How many Unix programmers does it take to change a light bulb?
Only one, but if you forget to tell him "2>" he'll mash both the live and dead bulbs into the same socket at once.
How many Unix Support staff does it take to screw in a light bulb?
Read the man page!
How many Unix system vendors does it take to change a light bulb?
None. All of the light bulbs you have are 'standard variants' and as such won't fit your particular implementation of the socket. (However you do have the source code for your socket, so .....)
How many VMS heads does it take to change a light bulb?
All of them, and they will all scream at you in unison and tell you that the only light bulb you can use is a 100-watt soft white but you can use any 100-watt soft white as long as it's manufactured by DEC.

Taken from the full collection of Lightbulb Jokes of

Monday, November 06, 2006

Tech Support Pricing

An excellent list of tech support pricing:

Saturday, November 04, 2006

From the MFC source:

// according to the Win98 docs, this should be 1

// according to the WinNT docs, this should be 2

// they are both wrong!

Thursday, October 26, 2006

Engineers vs. Executives

Engineers vs. Executives

Theorem: Engineers and scientists will never make as much money as business executives.
Proof Postulate 1: Knowledge is Power.
Postulate 2: Time is Money.

As every engineer knows, Power = Work/Time.
Since Knowledge = Power, and Time = Money, we get;
Knowledge = Work/Money
Solving for money, we find

Money = Work/Knowledge

The greater your knowledge, the more work you have to do for your money. Thus, as Knowledge approaches zero, Money approaches infinity regardless of the Work done.

Conclusion: The Less you Know, the More you Make.*

* Thanks to various contributors for correcting dodgy algebra that had ensured the humour of this gag tended toward zero.

Wednesday, October 25, 2006

Got to love mac, configurable BSODs:

Tuesday, October 24, 2006

A Software Engineer, a Hardware Engineer and a Departmental Manager were on their way to a meeting. They were driving down a steep mountain road when suddenly the brakes on their car failed. The car careened almost out of control down the road, bouncing off the crash barriers, until it miraculously ground to a halt scraping along the mountainside. The car's occupants, shaken but unhurt, now had a problem: they were stuck halfway down a mountain in a car with no brakes. What were they to do?

"I know," said the Departmental Manager, "Let's have a meeting, propose a Vision, formulate a Mission Statement, define some Goals, and by a process of Continuous Improvement find a solution to the Critical Problems, and we can be on our way."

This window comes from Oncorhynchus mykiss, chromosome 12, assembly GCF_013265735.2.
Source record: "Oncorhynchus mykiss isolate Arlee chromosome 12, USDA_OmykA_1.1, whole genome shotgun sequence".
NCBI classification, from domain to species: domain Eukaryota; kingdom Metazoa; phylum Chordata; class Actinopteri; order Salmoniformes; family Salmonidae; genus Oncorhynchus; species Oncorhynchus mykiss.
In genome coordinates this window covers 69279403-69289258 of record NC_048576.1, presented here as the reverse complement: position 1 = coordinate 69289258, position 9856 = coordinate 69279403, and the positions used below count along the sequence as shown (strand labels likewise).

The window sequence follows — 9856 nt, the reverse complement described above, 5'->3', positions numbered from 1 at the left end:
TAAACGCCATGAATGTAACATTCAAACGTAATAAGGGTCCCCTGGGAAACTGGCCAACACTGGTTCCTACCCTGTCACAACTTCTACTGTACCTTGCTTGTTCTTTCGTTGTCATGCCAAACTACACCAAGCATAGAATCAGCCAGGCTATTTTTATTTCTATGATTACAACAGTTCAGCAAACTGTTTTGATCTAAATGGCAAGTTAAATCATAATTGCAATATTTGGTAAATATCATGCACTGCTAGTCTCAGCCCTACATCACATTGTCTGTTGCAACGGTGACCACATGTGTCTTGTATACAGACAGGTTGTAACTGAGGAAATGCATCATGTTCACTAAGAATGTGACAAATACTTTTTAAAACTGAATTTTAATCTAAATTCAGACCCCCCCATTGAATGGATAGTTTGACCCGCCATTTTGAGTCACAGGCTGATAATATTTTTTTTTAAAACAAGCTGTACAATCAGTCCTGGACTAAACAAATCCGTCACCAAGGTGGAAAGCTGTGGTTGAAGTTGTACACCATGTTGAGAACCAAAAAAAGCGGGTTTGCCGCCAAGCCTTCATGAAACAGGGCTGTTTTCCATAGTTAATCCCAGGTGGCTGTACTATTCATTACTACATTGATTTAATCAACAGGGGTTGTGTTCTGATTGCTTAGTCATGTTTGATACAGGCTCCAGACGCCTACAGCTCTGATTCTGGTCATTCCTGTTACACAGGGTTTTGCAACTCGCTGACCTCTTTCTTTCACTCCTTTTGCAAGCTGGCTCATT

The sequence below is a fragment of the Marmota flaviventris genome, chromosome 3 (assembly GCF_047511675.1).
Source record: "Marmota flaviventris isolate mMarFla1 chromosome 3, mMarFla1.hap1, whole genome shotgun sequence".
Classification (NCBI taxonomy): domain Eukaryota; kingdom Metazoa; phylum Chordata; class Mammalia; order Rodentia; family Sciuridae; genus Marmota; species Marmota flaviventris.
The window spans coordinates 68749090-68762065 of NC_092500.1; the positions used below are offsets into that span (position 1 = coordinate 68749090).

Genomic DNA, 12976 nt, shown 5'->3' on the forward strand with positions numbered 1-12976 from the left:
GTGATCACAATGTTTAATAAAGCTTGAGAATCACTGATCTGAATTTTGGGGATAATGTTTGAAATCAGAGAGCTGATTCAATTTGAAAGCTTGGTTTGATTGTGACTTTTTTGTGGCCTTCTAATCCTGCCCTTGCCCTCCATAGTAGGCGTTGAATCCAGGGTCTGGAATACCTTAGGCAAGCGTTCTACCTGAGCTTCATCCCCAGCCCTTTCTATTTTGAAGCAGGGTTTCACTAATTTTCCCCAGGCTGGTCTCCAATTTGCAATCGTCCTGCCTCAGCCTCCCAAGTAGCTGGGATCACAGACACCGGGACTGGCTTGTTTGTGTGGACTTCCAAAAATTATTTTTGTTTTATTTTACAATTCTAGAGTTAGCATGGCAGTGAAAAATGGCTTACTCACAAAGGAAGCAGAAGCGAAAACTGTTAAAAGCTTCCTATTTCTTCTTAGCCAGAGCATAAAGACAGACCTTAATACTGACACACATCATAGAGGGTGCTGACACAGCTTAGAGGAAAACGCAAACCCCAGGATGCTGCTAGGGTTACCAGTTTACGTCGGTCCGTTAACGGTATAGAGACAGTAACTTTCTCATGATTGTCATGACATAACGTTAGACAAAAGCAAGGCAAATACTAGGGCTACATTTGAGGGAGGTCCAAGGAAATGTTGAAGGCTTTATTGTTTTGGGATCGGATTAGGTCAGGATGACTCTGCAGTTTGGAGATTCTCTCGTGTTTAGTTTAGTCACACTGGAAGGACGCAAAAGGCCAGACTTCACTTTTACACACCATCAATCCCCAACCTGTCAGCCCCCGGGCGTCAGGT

"No, no," said the Hardware Engineer, "That will take far too long, and besides, that method has never worked before. I've got my Swiss Army knife with me, and in no time at all I can strip down the car's braking system, isolate the fault, fix it, and we can be on our way."

"Well," said the Software Engineer, "This thing is a freak'n maintenance nightmare - I'm going to rebuilt it from scratch - I'm TIRED of it, I don't care if the project manager says we're already late."

Monday, October 23, 2006

Insufficient Memory

Thursday, October 12, 2006

Top 16 Programmer Pranks

16 Using their e-mail address, post a request for penpals to the alt.prison.bodypiercing newsgroup.

15 Three words: electric mouse buzzer.

14 Assign them to the new “Heaven’s Gate” project.

13 “Look, Bill Gates!! Ha! Made ya look!”

12 Put them in the same room with a member of the opposite sex.

11 “Have you got Prince Albert in a LAN?”

10 Tell them that “everyone knows Star Trek transporter technology is bogus.”

9 10 GOTO 10

7 Swap their monitor for a large cardboard box with handpuppets. Watch the fur fly!

6 Announce that annual raises will be based on a subjective test of one’s ability to “schmooze the way the butt-kissers in Marketing do.”

8 Intercept their daily Top 10 List, then remove #8 and re-insert it between #5 and #6.

5 Pretend to “discover” a Fox TV Web site with a now-out-of-date win a weekend with Gillian Anderson of X-Files contest.

4 Every hour, on the hour, forward them a warning about the “Good Times” virus.

3 Call her up and ask if her program is running, and when she says “yes,” tell her “Well you better go catch it!”

2 Replace all the Jolt in the soda machine with Perrier and V8. and the Number 1 April Fool’s Day Prank to Pull on Programmers…

1 Special announcement: “Forget Java — Starting immediately, all coding will be done in COBOL.”

Tuesday, October 10, 2006

Computer Genesis

Computer Genesis

1. In the beginning GOD created the Bit and the Byte. And from those he created the Word.

2. And there were two Bytes in the Word; and nothing else existed. And God separated the One from the Zero; and he saw it was good.

3. And God said - Let the Data be; And so it happened. And God said - Let the Data go to their proper places. And he created floppy disks and hard disks and compact disks.

4. And God said - Let the computers be, so there would be a place to put floppy disks and hard disks and compact disks. Thus God created computers and called them hardware.

5. And there was no Software yet. But God created programs; small and big... And told them Go and multiply yourselves and fill all the Memory.

6. And God said -I will create the Programmer; And the Programmer will make new programs and govern over the computers and programs and Data.

7. And God created the Programmer; and put him at Data Centre; And God showed the Programmer the Catalogue Tree and said You can use all the volumes and subvolumes but DO NOT USE Windows.